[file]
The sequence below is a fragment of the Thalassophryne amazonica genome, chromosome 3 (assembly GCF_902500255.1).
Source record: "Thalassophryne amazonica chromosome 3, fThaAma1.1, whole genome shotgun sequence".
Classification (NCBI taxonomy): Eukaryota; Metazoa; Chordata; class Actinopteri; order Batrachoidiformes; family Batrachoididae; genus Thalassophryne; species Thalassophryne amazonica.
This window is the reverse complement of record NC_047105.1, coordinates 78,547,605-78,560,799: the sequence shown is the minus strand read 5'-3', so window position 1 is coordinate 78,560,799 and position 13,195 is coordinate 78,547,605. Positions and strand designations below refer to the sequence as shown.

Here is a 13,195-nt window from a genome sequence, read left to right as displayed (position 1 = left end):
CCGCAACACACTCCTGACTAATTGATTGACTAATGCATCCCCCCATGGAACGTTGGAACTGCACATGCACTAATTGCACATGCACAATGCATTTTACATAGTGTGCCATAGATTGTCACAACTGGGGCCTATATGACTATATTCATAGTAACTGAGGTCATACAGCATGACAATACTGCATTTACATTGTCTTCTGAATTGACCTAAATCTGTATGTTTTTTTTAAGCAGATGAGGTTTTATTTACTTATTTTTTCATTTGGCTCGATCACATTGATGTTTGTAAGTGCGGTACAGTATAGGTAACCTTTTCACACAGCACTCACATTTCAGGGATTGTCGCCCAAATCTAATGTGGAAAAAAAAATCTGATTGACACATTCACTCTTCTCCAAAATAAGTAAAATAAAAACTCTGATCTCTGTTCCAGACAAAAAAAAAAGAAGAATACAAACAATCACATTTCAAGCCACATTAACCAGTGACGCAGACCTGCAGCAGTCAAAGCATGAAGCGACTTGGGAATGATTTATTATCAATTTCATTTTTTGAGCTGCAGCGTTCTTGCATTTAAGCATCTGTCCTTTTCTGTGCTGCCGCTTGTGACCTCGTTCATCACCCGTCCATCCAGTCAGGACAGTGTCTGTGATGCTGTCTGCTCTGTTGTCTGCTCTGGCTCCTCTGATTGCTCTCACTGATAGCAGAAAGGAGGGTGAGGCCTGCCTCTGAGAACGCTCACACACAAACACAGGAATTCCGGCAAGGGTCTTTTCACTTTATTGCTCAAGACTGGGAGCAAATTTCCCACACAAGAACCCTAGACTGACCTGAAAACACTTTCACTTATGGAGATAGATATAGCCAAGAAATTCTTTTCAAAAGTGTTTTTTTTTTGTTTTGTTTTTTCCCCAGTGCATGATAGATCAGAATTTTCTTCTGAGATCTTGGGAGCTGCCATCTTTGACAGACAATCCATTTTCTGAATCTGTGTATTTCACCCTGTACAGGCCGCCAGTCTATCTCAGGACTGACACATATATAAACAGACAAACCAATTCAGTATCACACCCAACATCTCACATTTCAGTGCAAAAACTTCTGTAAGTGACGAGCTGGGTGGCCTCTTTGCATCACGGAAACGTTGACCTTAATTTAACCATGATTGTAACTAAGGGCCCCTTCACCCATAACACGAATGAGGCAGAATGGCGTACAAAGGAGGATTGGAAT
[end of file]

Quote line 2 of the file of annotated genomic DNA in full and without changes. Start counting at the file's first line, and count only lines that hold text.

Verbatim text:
Source record: "Thalassophryne amazonica chromosome 3, fThaAma1.1, whole genome shotgun sequence".